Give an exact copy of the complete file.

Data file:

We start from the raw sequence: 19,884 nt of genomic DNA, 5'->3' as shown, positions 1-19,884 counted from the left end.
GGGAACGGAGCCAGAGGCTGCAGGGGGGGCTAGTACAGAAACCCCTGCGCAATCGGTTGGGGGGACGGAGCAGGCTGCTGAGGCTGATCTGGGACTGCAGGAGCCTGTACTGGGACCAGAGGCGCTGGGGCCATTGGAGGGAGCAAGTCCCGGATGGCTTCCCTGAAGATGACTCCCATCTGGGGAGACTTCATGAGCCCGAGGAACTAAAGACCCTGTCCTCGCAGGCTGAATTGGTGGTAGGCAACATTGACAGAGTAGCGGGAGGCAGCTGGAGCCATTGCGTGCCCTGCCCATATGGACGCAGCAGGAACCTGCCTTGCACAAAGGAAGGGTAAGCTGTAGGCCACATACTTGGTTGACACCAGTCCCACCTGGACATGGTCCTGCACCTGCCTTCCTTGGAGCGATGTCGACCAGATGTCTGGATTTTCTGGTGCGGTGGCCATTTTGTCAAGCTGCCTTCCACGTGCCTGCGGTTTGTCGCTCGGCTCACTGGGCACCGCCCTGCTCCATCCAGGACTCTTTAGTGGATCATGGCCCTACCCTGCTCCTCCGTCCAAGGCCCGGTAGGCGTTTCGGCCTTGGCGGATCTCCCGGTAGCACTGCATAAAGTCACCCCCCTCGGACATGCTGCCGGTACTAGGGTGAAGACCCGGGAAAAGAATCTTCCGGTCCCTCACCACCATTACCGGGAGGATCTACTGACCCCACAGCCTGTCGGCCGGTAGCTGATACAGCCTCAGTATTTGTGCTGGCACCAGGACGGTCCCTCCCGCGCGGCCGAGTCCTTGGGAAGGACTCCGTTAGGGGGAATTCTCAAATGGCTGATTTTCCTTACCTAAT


We start from the raw sequence: 19,884 nt of genomic DNA, 5'->3' as shown, positions 1-19,884 counted from the left end.
GGGAACGGAGCCAGAGGCTGCAGGGGGGGCTAGTACAGAAACCCCTGCGCAATCGGTTGGGGGGACGGAGCAGGCTGCTGAGGCTGATCTGGGACTGCAGGAGCCTGTACTGGGACCAGAGGCGCTGGGGCCATTGGAGGGAGCAAGTCCCGGATGGCTTCCCTGAAGATGACTCCCATCTGGGGAGACTTCATGAGCCCGAGGAACTAAAGACCCTGTCCTCGCAGGCTGAATTGGTGGTAGGCAACATTGACAGAGTAGCGGGAGGCAGCTGGAGCCATTGCGTGCCCTGCCCATATGGACGCAGCAGGAACCTGCCTTGCACAAAGGAAGGGTAAGCTGTAGGCCACATACTTGGTTGACACCAGTCCCACCTGGACATGGTCCTGCACCTGCCTTCCTTGGAGCGATGTCGACCAGATGTCTGGATTTTCTGGTGCGGTGGCCATTTTGTCAAGCTGCCTTCCACGTGCCTGCGGTTTGTCGCTCGGCTCACTGGGCACCGCCCTGCTCCATCCAGGACTCTTTAGTGGATCATGGCCCTACCCTGCTCCTCCGTCCAAGGCCCGGTAGGCGTTTCGGCCTTGGCGGATCTCCCGGTAGCACTGCATAAAGTCACCCCCCTCGGACATGCTGCCGGTACTAGGGTGAAGACCCGGGAAAAGAATCTTCCGGTCCCTCACCACCATTACCGGGAGGATCTACTGACCCCACAGCCTGTCGGCCGGTAGCTGATACAGCCTCAGTATTTGTGCTGGCACCAGGACGGTCCCTCCCGCGCGGCCGAGTCCTTGGGAAGGACTCCGTTAGGGGGAATTCTCAAATGGCTGATTTTCCTTACCTAAT